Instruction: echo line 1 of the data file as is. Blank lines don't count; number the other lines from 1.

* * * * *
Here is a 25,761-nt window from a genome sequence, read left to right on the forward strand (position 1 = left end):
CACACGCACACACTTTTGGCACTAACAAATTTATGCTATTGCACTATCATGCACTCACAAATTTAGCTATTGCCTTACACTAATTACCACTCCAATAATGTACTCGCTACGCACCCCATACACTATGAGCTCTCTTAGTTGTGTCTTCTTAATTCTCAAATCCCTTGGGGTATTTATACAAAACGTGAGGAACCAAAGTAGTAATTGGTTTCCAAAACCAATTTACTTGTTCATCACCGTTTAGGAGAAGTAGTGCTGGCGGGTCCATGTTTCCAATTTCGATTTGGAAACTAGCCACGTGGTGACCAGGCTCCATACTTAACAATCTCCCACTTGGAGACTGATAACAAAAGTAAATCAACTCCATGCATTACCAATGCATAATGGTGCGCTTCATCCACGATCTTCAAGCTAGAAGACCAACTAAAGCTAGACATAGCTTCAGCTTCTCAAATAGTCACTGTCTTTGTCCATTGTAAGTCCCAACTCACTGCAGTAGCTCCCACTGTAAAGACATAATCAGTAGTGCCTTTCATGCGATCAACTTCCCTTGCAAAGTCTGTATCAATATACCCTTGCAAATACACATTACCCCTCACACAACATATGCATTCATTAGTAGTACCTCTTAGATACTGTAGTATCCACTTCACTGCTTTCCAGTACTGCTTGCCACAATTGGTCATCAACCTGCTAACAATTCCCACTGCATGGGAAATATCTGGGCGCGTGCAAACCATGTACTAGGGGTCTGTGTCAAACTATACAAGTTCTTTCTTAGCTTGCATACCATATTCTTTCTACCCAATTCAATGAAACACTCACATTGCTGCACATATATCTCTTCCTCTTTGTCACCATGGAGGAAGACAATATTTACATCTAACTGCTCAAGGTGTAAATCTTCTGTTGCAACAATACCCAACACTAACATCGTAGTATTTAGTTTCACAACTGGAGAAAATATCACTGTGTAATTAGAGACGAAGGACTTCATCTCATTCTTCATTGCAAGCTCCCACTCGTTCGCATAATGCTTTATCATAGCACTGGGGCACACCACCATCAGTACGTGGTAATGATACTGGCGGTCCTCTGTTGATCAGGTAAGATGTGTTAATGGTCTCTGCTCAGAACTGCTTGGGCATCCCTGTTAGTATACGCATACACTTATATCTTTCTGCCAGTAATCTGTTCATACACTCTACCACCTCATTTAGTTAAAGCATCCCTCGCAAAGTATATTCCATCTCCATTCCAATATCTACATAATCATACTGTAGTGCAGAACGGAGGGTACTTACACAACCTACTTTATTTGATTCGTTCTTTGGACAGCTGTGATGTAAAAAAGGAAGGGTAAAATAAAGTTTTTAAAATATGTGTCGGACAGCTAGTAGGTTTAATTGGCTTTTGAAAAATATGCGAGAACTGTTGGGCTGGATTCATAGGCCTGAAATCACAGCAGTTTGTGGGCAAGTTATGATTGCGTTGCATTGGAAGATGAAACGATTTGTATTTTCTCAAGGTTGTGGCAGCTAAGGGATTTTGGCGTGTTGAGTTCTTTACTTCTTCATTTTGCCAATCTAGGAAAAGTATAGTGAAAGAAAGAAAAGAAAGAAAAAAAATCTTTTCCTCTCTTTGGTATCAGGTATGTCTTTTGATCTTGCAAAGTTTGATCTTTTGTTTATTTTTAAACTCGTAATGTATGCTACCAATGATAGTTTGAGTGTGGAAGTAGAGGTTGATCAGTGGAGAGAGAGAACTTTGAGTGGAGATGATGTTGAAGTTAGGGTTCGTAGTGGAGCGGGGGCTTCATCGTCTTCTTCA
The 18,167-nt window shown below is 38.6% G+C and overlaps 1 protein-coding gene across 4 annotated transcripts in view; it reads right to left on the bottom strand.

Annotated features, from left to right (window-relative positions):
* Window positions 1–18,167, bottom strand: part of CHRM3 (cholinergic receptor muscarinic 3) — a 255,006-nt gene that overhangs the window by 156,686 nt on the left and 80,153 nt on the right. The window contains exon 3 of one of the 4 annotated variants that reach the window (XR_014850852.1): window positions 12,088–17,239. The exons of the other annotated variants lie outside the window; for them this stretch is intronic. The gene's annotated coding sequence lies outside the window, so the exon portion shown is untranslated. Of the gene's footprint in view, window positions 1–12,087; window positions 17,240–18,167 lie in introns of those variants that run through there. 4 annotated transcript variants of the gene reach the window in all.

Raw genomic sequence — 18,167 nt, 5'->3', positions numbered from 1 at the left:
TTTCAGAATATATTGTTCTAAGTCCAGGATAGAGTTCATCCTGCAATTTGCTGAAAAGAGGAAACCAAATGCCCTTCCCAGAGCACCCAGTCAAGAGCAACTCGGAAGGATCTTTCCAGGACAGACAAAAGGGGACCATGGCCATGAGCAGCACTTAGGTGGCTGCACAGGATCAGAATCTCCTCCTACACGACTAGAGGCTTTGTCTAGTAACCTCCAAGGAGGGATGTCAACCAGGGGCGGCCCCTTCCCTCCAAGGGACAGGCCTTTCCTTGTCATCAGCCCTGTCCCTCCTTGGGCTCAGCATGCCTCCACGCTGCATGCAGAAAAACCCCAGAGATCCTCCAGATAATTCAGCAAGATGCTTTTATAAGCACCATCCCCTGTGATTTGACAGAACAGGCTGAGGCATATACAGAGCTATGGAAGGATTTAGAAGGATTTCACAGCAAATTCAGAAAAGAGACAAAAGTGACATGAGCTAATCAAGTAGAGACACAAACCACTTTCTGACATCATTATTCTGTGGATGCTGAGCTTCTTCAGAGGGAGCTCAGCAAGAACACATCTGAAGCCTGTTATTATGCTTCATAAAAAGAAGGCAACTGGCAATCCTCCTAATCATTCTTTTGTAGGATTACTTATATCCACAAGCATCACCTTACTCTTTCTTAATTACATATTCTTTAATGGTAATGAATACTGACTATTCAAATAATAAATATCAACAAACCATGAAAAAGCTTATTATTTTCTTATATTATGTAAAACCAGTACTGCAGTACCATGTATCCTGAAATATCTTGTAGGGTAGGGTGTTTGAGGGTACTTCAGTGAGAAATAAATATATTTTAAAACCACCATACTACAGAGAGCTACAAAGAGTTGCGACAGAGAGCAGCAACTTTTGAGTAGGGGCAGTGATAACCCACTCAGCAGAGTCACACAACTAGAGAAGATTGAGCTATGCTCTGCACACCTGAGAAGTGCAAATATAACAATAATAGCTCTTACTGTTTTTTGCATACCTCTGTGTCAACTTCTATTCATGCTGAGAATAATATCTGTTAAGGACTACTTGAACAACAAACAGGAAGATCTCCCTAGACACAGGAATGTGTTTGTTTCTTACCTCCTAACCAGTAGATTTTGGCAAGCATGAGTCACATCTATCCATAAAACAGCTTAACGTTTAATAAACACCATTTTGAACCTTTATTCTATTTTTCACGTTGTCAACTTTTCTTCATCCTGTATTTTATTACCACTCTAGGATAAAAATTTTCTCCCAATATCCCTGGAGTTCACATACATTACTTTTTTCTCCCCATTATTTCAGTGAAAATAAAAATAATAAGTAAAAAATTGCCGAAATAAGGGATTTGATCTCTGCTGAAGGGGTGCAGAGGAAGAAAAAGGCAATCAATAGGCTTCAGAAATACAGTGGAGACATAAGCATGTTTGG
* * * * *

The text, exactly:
Here is a 25,761-nt window from a genome sequence, read left to right on the forward strand (position 1 = left end):